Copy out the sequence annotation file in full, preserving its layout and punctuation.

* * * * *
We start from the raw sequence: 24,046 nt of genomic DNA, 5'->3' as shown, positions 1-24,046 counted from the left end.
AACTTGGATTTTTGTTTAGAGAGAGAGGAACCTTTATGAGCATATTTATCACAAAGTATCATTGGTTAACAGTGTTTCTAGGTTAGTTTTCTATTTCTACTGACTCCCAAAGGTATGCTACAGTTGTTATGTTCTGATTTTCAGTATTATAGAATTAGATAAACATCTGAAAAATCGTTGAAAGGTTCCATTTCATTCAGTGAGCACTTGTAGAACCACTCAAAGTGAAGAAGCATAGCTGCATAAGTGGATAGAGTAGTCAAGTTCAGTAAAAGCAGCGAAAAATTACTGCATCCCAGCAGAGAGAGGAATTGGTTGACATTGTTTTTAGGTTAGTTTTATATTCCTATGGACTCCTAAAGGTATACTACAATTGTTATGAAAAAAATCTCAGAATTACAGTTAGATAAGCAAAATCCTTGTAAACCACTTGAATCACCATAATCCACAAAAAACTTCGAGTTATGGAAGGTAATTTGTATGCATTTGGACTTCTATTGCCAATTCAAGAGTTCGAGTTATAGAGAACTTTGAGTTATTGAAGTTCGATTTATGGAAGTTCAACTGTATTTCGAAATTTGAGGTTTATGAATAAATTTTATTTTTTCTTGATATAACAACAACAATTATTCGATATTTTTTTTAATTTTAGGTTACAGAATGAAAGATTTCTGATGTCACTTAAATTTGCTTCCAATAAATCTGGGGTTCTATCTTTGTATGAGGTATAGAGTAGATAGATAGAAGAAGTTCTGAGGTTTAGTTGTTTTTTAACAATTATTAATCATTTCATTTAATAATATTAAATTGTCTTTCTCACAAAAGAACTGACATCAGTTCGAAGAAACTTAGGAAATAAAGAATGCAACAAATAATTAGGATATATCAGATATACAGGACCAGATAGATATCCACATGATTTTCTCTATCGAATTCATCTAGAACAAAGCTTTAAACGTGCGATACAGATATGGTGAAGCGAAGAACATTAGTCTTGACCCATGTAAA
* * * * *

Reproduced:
We start from the raw sequence: 24,046 nt of genomic DNA, 5'->3' as shown, positions 1-24,046 counted from the left end.
AACTTGGATTTTTGTTTAGAGAGAGAGGAACCTTTATGAGCATATTTATCACAAAGTATCATTGGTTAACAGTGTTTCTAGGTTAGTTTTCTATTTCTACTGACTCCCAAAGGTATGCTACAGTTGTTATGTTCTGATTTTCAGTATTATAGAATTAGATAAACATCTGAAAAATCGTTGAAAGGTTCCATTTCATTCAGTGAGCACTTGTAGAACCACTCAAAGTGAAGAAGCATAGCTGCATAAGTGGATAGAGTAGTCAAGTTCAGTAAAAGCAGCGAAAAATTACTGCATCCCAGCAGAGAGAGGAATTGGTTGACATTGTTTTTAGGTTAGTTTTATATTCCTATGGACTCCTAAAGGTATACTACAATTGTTATGAAAAAAATCTCAGAATTACAGTTAGATAAGCAAAATCCTTGTAAACCACTTGAATCACCATAATCCACAAAAAACTTCGAGTTATGGAAGGTAATTTGTATGCATTTGGACTTCTATTGCCAATTCAAGAGTTCGAGTTATAGAGAACTTTGAGTTATTGAAGTTCGATTTATGGAAGTTCAACTGTATTTCGAAATTTGAGGTTTATGAATAAATTTTATTTTTTCTTGATATAACAACAACAATTATTCGATATTTTTTTTAATTTTAGGTTACAGAATGAAAGATTTCTGATGTCACTTAAATTTGCTTCCAATAAATCTGGGGTTCTATCTTTGTATGAGGTATAGAGTAGATAGATAGAAGAAGTTCTGAGGTTTAGTTGTTTTTTAACAATTATTAATCATTTCATTTAATAATATTAAATTGTCTTTCTCACAAAAGAACTGACATCAGTTCGAAGAAACTTAGGAAATAAAGAATGCAACAAATAATTAGGATATATCAGATATACAGGACCAGATAGATATCCACATGATTTTCTCTATCGAATTCATCTAGAACAAAGCTTTAAACGTGCGATACAGATATGGTGAAGCGAAGAACATTAGTCTTGACCCATGTAAA